In our Time: The Battler

~~ “Hello, Bugs!” Ad  said. “Hello!” Bugs answered. It was a negro’s voice. Nick knew from the way he walked that he was a negro. ~~

In this part of the book, Hemingway uses a little bit of racism. He is telling us someone is black just by the way he walks. Even though the racism is present here, the black guy is taking care of the white guy, who is obviously crazy. So, the black guy is being presented to the reader awkwardly, but he comes out to be a nice fellow.

-Samka Aljukic

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10 thoughts on “In our Time: The Battler

  1. Yes Samka. You’re absolutely right. Hemingway gets a little racist during the book; especially during The Battler chapter. I think this is to be expected of the time period. As much as I disagree with racism, I do think Hemingway intentionally wrote the story the way he did to show the black man as a “nice fellow” which makes the readers realize that color is only skin deep. Sort of reverse psychology don’t you think? The heroism displayed by the black man represents the kindness towards our fellow man/woman. This I admire.
    Erika K.

  2. I was surprised when I read this as well. Hemingway seems to be so liberal in so many ways, rejecting many old societal ideas. I would have expected him to be better. I would agree with Erika is that maybe this section is showing people that color is only skin deep, but I think that would only apply to now. If Hemingway is going to call the guy a nigger, he means it in a bad way. He is surprised that black people can be nice and helpful, but is still trying to make them feel bad.

    Savanna Beach

  3. Going off the previous comments, while I have no explanation for the use of “nigger,” I have to wonder if Hemingway isn’t using the racism in the story a bit satirically. Like both Samka and Erika brought up, he uses the racist language, but then portrays Bugs as a sort of hero. Given the time period, it is to be expected of Hemingway to be a racist, but maybe (and I could be completely off base here) he wasn’t. Maybe he was using the racist language to relate it to the reader (because that’s what they would be used to) only to flip it on its head by portraying Bugs in a way not characteristic of the time period. Like reverse psychology as Erika mentioned.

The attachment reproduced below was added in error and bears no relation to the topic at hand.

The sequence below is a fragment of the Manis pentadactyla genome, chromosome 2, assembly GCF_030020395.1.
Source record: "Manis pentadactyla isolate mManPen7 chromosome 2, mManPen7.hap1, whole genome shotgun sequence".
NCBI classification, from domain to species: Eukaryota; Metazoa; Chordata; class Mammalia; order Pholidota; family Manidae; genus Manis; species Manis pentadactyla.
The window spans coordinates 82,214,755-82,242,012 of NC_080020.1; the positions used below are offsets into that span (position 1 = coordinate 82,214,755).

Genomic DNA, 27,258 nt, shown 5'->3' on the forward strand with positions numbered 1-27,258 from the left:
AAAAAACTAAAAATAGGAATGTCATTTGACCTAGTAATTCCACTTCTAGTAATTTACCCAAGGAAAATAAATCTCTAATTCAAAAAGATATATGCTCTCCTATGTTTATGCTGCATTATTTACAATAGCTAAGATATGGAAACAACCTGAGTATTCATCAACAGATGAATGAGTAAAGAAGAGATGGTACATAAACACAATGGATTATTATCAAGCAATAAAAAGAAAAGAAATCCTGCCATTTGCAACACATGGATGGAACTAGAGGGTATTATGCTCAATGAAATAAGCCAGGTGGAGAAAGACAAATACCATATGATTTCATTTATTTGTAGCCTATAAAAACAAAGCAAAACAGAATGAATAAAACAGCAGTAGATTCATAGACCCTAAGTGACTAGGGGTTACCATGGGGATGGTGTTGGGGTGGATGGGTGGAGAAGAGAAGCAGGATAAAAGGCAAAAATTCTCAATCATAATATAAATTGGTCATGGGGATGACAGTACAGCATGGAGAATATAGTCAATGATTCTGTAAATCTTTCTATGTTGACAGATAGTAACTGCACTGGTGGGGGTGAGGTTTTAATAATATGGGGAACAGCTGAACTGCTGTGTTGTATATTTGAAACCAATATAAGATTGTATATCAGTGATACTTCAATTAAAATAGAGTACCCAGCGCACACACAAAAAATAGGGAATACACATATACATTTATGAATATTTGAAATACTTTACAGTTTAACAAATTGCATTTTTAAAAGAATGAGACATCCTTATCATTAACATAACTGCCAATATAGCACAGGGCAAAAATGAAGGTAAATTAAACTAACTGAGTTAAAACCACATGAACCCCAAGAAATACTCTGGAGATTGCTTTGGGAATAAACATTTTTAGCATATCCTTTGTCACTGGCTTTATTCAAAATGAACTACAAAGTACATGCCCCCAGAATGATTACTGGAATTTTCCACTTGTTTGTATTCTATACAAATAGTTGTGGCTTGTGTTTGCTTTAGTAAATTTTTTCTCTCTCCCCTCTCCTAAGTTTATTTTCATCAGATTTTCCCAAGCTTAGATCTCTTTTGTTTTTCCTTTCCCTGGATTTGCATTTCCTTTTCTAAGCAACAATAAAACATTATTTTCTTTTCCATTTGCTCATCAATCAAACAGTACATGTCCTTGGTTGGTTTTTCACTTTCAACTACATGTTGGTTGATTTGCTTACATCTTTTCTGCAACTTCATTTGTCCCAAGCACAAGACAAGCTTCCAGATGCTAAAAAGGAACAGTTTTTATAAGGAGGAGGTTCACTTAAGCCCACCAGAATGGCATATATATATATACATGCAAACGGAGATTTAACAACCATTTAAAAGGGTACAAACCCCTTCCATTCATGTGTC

Or else Hemingway was racist and only meant for Bugs to be read as a bumbling, black sidekick stock character.

  4. I don’t think Hemingway was racist. The language used is obviously common of the time, but I think, like you all have said, there is a reason that the white guy is the crazy, ex-boxer who attacks our main character over a knife. I think Hemingway was just trying to twist our assumptions, and I think this is also saying something to Nick, who is kind of running away from life by hitchhiking and stowing away on trains. Nick is learning about the world, and the people in it, and although he is the one who recognizes a man’s race by the way he walks, I think Hemingway intentionally makes Bugs the hero, so that Nick will walk away from that camp fire a different man than when he sat down.

  5. And we should also probably ask whether the “focalizing consciousness” of the story is Hemingway or simply “the narrator.” That may be a bit of a stretch. Maybe a better question to ask is, even if it is Hemingway, can we imagine his use of the word as a sort of “tone setter” for the rough, indifferent, violent world he’s depicting? A world certainly absent of good, wholesome, liberal points of view on race? Maybe not. Maybe it’s just plain offensive, a word he doesn’t have the right to access even for artistic priorities. But I’m guessing that his use of it was deliberately for artistic priorities and not emblematic of his everyday point of view.

  6. I really like to think that Hemingway is not a racist, but this section, and some sections from his other works that I have read make me skeptical. I just can’t bring myself to believe that someone on the intellectual level of Hemingway could have such an ignorant thought process. If he was truly racist, I do not know, but I do have an idea of explanation. Hemingway seems to have a relatively equal disdain for people in general, so possibly, racism is just a byproduct of his disdain for the problems he sees with people in general. Hemingway may group all of his peers into a stereotype of simplistic and ignorant, so he wouldn’t see anything wrong with adding another harmful element of discrimination.

    ZT

  7. I think that ascribing this to Hemingway being a racist is probably unfair. He is depicting a character, from inside their head, and the thoughts they are having. However, he also depicts the supposed object of the racism as unfailingly polite and probably educated who cares deeply about his friend. Even Nick’s thoughts about the black man aren’t racist, he doesn’t denigrate him in his head as ignorant or prattle on about his great talent for piano or have him shuffling about the fire humming spirituals.

    -luke

  8. Racism as a concept has become quite prevalent in the new politically correct world in which we live. While I am not advocating racism by any stretch, it is important to remember that earlier generations of Americans did not adhere to our social rules. Moreover, to label Hemingway as a racist would be an injustice. His writing is very measured and there are no wasted words. If something is included is this volume, it is because Hemingway believed it was essential to the story as a whole. The fact that the black man in question turned out to be a quiet protagonist should serve as some vindication for Hemingway.

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